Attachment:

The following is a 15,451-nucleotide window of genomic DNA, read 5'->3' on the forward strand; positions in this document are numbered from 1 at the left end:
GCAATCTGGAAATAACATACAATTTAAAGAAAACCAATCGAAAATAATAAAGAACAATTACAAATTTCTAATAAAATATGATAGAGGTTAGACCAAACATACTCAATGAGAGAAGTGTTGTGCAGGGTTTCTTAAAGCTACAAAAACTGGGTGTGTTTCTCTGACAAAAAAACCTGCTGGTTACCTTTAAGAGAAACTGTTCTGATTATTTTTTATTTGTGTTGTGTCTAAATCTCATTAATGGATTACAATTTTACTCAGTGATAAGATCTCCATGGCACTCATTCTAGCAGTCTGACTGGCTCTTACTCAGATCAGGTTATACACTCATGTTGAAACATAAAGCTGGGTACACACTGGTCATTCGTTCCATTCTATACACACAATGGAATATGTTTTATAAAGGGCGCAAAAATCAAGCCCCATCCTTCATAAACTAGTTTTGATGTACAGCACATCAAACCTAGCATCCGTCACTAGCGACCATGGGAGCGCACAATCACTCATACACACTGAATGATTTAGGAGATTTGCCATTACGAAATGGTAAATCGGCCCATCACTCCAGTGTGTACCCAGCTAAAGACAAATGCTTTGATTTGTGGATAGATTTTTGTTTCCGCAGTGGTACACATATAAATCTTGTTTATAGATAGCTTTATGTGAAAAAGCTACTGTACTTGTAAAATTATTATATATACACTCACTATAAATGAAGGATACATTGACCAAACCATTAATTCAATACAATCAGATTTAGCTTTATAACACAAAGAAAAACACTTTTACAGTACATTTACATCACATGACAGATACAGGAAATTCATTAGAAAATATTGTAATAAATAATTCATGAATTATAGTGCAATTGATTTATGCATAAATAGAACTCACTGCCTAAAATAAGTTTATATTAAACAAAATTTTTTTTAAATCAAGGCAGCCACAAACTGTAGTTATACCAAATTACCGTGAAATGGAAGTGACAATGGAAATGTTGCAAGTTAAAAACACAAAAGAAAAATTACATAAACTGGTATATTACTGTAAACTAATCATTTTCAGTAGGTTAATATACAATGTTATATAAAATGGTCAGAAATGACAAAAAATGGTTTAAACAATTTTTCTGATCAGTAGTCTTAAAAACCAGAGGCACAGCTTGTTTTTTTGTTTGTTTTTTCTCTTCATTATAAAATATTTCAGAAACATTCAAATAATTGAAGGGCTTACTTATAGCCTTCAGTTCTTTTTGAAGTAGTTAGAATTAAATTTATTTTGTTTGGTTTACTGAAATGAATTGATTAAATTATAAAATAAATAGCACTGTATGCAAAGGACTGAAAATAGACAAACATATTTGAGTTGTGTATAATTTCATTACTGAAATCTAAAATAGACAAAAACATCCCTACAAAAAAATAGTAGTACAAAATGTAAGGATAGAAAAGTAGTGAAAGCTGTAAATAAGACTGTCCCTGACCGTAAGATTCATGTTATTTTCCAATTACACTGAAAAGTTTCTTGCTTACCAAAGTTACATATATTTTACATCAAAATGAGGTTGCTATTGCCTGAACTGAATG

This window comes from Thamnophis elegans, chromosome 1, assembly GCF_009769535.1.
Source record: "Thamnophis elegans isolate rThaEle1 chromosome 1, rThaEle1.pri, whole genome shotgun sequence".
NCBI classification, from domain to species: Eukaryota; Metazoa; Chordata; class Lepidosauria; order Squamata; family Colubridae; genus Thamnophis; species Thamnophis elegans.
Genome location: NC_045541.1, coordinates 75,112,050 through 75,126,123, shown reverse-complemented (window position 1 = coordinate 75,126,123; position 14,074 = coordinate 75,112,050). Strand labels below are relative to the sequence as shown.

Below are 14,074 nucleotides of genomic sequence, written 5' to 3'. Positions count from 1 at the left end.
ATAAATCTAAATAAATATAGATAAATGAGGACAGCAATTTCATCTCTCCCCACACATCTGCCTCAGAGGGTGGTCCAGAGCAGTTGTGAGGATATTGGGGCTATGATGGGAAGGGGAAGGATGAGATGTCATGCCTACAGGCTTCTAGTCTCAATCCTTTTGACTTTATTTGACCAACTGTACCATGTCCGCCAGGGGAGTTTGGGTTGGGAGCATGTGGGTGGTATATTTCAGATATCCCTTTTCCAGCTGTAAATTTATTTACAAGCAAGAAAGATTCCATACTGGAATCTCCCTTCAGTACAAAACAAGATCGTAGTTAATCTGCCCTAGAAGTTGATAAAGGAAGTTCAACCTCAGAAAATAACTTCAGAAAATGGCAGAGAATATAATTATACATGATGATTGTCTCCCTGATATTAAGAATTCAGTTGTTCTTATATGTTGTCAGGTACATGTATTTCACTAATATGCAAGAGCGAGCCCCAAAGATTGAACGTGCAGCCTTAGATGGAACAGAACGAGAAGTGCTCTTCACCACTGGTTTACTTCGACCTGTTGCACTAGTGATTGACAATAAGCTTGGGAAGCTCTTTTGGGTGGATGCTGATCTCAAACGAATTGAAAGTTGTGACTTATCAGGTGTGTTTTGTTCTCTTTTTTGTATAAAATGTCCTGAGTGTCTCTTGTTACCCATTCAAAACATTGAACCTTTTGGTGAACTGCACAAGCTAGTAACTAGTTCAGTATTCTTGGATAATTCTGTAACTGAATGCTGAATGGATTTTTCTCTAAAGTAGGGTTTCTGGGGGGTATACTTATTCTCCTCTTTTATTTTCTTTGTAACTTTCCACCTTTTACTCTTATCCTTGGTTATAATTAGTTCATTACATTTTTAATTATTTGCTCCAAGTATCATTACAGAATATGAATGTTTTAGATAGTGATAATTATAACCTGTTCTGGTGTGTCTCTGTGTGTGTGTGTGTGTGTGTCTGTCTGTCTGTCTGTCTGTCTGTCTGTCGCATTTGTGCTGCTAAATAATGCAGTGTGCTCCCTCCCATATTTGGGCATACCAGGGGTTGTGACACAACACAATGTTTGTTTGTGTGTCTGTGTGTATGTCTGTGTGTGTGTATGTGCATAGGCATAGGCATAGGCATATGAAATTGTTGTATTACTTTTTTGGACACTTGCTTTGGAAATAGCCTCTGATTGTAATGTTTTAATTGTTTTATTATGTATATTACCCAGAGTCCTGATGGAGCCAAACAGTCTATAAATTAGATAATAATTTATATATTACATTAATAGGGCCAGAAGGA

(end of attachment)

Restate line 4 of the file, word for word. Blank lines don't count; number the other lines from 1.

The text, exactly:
Source record: "Thamnophis elegans isolate rThaEle1 chromosome 1, rThaEle1.pri, whole genome shotgun sequence".